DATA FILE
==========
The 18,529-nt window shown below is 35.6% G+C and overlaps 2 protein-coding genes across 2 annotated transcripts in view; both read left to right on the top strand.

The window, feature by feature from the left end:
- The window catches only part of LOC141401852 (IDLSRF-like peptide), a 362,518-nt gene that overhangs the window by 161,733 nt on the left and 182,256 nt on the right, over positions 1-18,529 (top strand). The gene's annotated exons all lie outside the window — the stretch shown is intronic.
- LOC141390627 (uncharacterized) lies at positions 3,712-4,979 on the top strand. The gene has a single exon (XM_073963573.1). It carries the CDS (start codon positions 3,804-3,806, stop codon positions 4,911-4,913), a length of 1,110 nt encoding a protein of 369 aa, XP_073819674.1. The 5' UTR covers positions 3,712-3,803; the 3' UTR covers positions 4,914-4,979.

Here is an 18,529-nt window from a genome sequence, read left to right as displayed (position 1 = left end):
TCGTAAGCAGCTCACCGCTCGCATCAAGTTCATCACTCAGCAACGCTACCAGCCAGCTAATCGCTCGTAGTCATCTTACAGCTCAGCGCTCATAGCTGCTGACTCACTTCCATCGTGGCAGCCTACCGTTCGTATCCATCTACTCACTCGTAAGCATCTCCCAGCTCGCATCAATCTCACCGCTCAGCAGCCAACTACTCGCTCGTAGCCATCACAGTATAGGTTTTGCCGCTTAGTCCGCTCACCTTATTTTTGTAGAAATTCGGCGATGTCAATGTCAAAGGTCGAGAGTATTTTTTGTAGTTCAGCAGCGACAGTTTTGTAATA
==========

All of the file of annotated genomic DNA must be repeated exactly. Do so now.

The 18,529-nt window shown below is 35.6% G+C and overlaps 2 protein-coding genes across 2 annotated transcripts in view; both read left to right on the top strand.

The window, feature by feature from the left end:
- The window catches only part of LOC141401852 (IDLSRF-like peptide), a 362,518-nt gene that overhangs the window by 161,733 nt on the left and 182,256 nt on the right, over positions 1-18,529 (top strand). The gene's annotated exons all lie outside the window — the stretch shown is intronic.
- LOC141390627 (uncharacterized) lies at positions 3,712-4,979 on the top strand. The gene has a single exon (XM_073963573.1). It carries the CDS (start codon positions 3,804-3,806, stop codon positions 4,911-4,913), a length of 1,110 nt encoding a protein of 369 aa, XP_073819674.1. The 5' UTR covers positions 3,712-3,803; the 3' UTR covers positions 4,914-4,979.

Here is an 18,529-nt window from a genome sequence, read left to right as displayed (position 1 = left end):
TCGTAAGCAGCTCACCGCTCGCATCAAGTTCATCACTCAGCAACGCTACCAGCCAGCTAATCGCTCGTAGTCATCTTACAGCTCAGCGCTCATAGCTGCTGACTCACTTCCATCGTGGCAGCCTACCGTTCGTATCCATCTACTCACTCGTAAGCATCTCCCAGCTCGCATCAATCTCACCGCTCAGCAGCCAACTACTCGCTCGTAGCCATCACAGTATAGGTTTTGCCGCTTAGTCCGCTCACCTTATTTTTGTAGAAATTCGGCGATGTCAATGTCAAAGGTCGAGAGTATTTTTTGTAGTTCAGCAGCGACAGTTTTGTAATA